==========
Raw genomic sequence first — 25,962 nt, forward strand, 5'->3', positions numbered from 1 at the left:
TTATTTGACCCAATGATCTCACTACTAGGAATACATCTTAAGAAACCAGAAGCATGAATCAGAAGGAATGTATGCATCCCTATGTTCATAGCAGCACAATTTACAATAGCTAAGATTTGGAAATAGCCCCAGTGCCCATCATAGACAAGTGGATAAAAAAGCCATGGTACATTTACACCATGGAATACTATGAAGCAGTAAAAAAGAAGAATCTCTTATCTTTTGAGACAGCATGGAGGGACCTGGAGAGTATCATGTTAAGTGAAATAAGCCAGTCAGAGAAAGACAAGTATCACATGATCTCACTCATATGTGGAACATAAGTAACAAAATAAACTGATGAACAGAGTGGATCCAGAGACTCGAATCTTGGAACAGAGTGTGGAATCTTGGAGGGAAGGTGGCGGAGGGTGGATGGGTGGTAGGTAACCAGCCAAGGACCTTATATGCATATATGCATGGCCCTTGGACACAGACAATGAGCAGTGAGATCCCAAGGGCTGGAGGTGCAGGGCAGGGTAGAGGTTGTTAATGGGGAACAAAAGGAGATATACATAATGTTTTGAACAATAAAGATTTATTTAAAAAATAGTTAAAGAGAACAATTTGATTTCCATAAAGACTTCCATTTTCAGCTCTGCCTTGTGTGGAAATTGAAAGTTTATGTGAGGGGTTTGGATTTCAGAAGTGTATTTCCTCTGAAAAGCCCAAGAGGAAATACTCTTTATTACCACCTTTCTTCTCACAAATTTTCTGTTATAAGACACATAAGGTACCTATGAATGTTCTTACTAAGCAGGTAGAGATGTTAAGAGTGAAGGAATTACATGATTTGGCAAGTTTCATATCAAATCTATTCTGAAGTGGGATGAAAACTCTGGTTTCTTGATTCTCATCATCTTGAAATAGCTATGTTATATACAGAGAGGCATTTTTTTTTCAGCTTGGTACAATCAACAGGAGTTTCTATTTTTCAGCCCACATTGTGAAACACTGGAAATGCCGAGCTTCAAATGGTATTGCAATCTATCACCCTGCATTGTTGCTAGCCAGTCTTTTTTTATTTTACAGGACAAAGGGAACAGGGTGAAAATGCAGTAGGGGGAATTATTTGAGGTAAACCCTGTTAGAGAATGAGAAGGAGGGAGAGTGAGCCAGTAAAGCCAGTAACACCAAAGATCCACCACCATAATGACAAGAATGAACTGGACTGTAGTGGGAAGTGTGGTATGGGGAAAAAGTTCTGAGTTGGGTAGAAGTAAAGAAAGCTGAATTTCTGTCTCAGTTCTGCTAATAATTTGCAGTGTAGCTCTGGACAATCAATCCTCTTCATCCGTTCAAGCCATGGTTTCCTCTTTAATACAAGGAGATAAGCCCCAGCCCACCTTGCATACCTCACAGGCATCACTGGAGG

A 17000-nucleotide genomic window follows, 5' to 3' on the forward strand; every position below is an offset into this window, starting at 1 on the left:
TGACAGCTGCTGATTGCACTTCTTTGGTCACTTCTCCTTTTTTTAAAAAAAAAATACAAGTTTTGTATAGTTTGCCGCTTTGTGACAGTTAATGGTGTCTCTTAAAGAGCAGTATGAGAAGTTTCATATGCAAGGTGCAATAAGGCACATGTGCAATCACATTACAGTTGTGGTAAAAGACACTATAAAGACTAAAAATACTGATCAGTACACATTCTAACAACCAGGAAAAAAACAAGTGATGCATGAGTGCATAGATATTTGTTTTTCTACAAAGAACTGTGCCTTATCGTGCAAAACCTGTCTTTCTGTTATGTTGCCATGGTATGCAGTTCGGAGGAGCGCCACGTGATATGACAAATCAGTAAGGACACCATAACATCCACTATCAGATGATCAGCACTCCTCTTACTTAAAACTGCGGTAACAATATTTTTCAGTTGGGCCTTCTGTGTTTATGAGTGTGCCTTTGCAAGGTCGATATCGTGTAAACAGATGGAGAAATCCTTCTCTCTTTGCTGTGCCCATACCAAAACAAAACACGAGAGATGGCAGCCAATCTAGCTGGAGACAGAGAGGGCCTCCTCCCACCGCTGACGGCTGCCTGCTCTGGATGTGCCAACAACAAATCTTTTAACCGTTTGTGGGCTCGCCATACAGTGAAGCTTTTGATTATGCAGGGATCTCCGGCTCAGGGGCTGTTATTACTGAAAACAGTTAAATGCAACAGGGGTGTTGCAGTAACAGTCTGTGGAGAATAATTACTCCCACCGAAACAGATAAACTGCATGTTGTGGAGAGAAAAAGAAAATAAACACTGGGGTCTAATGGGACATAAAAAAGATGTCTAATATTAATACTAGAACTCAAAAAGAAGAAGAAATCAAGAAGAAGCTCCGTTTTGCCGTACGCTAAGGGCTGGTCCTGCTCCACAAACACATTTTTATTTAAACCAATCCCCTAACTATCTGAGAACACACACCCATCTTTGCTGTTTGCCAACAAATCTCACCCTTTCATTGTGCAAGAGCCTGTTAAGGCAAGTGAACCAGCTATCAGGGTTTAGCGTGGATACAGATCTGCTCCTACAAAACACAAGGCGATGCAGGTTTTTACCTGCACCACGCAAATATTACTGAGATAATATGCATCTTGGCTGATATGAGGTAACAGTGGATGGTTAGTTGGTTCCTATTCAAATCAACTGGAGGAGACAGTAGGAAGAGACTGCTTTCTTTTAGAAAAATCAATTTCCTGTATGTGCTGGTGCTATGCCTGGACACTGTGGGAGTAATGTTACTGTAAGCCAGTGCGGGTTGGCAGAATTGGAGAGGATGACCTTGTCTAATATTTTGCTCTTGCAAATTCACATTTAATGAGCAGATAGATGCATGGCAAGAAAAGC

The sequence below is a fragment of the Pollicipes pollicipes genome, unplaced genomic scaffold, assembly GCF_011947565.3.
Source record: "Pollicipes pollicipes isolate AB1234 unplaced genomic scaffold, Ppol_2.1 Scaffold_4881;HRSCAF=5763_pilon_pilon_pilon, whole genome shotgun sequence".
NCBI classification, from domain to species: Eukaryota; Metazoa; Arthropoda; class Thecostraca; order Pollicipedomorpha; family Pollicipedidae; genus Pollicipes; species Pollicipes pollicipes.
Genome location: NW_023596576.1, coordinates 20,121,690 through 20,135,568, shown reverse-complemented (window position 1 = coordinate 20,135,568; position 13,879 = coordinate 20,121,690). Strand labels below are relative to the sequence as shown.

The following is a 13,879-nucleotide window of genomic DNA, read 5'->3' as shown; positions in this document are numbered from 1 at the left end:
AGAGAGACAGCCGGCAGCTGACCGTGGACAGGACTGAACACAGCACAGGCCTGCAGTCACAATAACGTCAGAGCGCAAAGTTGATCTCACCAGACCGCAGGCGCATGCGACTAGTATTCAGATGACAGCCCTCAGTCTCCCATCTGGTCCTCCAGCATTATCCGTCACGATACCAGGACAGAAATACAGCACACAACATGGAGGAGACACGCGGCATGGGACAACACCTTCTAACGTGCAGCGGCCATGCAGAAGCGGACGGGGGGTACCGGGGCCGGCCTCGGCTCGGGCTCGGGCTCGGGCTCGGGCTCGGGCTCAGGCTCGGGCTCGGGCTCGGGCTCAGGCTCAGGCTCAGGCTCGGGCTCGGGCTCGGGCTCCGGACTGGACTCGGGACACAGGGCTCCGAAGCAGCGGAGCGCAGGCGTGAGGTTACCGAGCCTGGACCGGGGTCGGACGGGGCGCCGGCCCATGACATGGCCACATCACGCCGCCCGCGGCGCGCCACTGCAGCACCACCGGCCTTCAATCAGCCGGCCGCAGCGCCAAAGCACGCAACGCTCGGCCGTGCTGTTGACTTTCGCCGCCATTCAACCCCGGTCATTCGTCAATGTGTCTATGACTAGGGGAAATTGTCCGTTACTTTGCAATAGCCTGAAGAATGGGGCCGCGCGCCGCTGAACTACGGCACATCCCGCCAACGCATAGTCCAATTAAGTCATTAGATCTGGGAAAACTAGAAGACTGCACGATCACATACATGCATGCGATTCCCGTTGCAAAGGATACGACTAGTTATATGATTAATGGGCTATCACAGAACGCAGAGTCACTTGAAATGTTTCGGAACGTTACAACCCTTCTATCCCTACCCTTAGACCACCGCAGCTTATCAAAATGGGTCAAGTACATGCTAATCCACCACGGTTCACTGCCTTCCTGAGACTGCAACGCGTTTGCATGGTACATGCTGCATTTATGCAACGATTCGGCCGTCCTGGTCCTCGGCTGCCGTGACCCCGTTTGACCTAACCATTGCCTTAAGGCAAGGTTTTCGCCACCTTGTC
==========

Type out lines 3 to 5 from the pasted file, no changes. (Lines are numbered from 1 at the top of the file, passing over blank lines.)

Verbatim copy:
A 17000-nucleotide genomic window follows, 5' to 3' on the forward strand; every position below is an offset into this window, starting at 1 on the left:
TGACAGCTGCTGATTGCACTTCTTTGGTCACTTCTCCTTTTTTTAAAAAAAAAATACAAGTTTTGTATAGTTTGCCGCTTTGTGACAGTTAATGGTGTCTCTTAAAGAGCAGTATGAGAAGTTTCATATGCAAGGTGCAATAAGGCACATGTGCAATCACATTACAGTTGTGGTAAAAGACACTATAAAGACTAAAAATACTGATCAGTACACATTCTAACAACCAGGAAAAAAACAAGTGATGCATGAGTGCATAGATATTTGTTTTTCTACAAAGAACTGTGCCTTATCGTGCAAAACCTGTCTTTCTGTTATGTTGCCATGGTATGCAGTTCGGAGGAGCGCCACGTGATATGACAAATCAGTAAGGACACCATAACATCCACTATCAGATGATCAGCACTCCTCTTACTTAAAACTGCGGTAACAATATTTTTCAGTTGGGCCTTCTGTGTTTATGAGTGTGCCTTTGCAAGGTCGATATCGTGTAAACAGATGGAGAAATCCTTCTCTCTTTGCTGTGCCCATACCAAAACAAAACACGAGAGATGGCAGCCAATCTAGCTGGAGACAGAGAGGGCCTCCTCCCACCGCTGACGGCTGCCTGCTCTGGATGTGCCAACAACAAATCTTTTAACCGTTTGTGGGCTCGCCATACAGTGAAGCTTTTGATTATGCAGGGATCTCCGGCTCAGGGGCTGTTATTACTGAAAACAGTTAAATGCAACAGGGGTGTTGCAGTAACAGTCTGTGGAGAATAATTACTCCCACCGAAACAGATAAACTGCATGTTGTGGAGAGAAAAAGAAAATAAACACTGGGGTCTAATGGGACATAAAAAAGATGTCTAATATTAATACTAGAACTCAAAAAGAAGAAGAAATCAAGAAGAAGCTCCGTTTTGCCGTACGCTAAGGGCTGGTCCTGCTCCACAAACACATTTTTATTTAAACCAATCCCCTAACTATCTGAGAACACACACCCATCTTTGCTGTTTGCCAACAAATCTCACCCTTTCATTGTGCAAGAGCCTGTTAAGGCAAGTGAACCAGCTATCAGGGTTTAGCGTGGATACAGATCTGCTCCTACAAAACACAAGGCGATGCAGGTTTTTACCTGCACCACGCAAATATTACTGAGATAATATGCATCTTGGCTGATATGAGGTAACAGTGGATGGTTAGTTGGTTCCTATTCAAATCAACTGGAGGAGACAGTAGGAAGAGACTGCTTTCTTTTAGAAAAATCAATTTCCTGTATGTGCTGGTGCTATGCCTGGACACTGTGGGAGTAATGTTACTGTAAGCCAGTGCGGGTTGGCAGAATTGGAGAGGATGACCTTGTCTAATATTTTGCTCTTGCAAATTCACATTTAATGAGCAGATAGATGCATGGCAAGAAAAGC

The sequence below is a fragment of the Pollicipes pollicipes genome, unplaced genomic scaffold, assembly GCF_011947565.3.